Mom School for the Summer

I promised a couple of weeks ago to talk to you about some of the exciting learning projects I have for myself over the summer, and I am finally getting around to writing this post!  First of all, let me explain to you why I set special learning goals for myself over the summer.

While I have read several wonderful posts lately about being thoroughly present with your kids during the summertime (see here for an example,) I have another memory of summer that I would like my kids to share.  I remember long, lazy days of boredom in the summertime, with hardly any adult involvement.  Oh, my mom was there to make peanut butter and jelly sandwiches for lunch and make sure we did our piano practicing.  But she didn’t schedule our days, and she didn’t “help” us play.  She just did her own thing (I still have no idea what she was doing — cleaning?  cooking?  sewing?) and we did our own thing.  It was wonderful to be completely in control of my own time.  I would like my kids to share that experience this summer.

I also find that although my goal as a parent is to mentor my children in their learning and set an example as a learner, my time is limited by work at home and outside the home until it is difficult for me to follow new learning projects for myself during the school year.  Thus, every summer, I set some learning goals for myself.  Here are my goals for this summer:

  1. Continue my reading about the human brain, our learning capacity and how we think.  Having just finished Blink by Malcolm Gladwell and Moonwalking with Einstein by Joshua Foer (both highly recommended reading,) I want to continue my summer reading plan with Tipping Point also by Malcolm Gladwell and The Shallows, What the Internet is Doing to our Brain by Nicholas Carr.
  2. One of the things on my 100 things list for 2012 (my “New Years Resolutions”) was that I wanted to read one fiction and one nonfiction book every month.  While I have done well with my nonfiction choices, the only fiction I have read is “fluff.”  I want to finish reading The Wings of the Dove by Henry James this summer.  I have read James before, so I know that I can accomplish this goal — it’s just a matter of getting through the first 300 pages!
  3. I have quilting projects to do this summer.  Quilting is the only kind of crafting I enjoy, and I have a quilt to hand quilt on my frame right now, and a quilt to cut out.  Actually, our summer vacations started two days ago and I already finished piecing the quilt for my darling almost seven year old, so I am already headed down the road to accomplishment on this goal.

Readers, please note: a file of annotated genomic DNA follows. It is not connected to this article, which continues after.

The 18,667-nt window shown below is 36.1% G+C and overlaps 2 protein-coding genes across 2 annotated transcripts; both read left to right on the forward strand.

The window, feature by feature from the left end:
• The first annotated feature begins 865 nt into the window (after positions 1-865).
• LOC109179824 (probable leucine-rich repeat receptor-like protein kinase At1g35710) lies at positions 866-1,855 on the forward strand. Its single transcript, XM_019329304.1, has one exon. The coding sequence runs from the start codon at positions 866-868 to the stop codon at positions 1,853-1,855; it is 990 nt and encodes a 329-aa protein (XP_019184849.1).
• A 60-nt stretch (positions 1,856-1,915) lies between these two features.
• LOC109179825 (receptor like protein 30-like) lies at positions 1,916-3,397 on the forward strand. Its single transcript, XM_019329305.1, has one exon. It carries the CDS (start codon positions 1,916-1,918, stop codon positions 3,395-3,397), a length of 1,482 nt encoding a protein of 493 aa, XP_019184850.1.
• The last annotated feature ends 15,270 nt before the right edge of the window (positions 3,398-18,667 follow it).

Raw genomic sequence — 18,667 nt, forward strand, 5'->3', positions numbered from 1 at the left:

4. I want to focus on my music.  I noticed the other day that I had spent so little time practicing lately that I couldn’t even move my fingers well to demonstrate a short piece for Max!  I want to spend at least 2 hours a week with the piano.  It will be hard to rob this time from the kids’ practice time — but I hope to do it.
  5. Eden and I have signed up for two online classes beginning in July through Coursera — one about World Music, and another about Science Fiction and Fantasy.  We’re excited to try out this new way of learning.  You could join us!  If you decide to try it out, please leave me a comment below to let us know!

Those are my big plans for the summer — how I will occupy myself while the kids do their own thing.  I hope they will enjoy themselves as much as I am planning to!

Do you make extra projects for yourself in the summertime, or do you just let the time float by?  Leave me a comment below!


Backpacking Paradise: Coyote Gulch with Kids

On May 11, we headed out for our second backpacking trip ever with the whole family.  It was the first time we had taken the little ones backpacking with us in the desert.  Backpacking in the desert is harder than the places we go in the mountains because you have to carry enough water for everyone.  Although we have backpacked places where there were no reliable sources of water, this trip would take us into a beautiful desert canyon with a creek running through the bottom.  We knew we would be able to find enough water to purify, so everyone got to come along.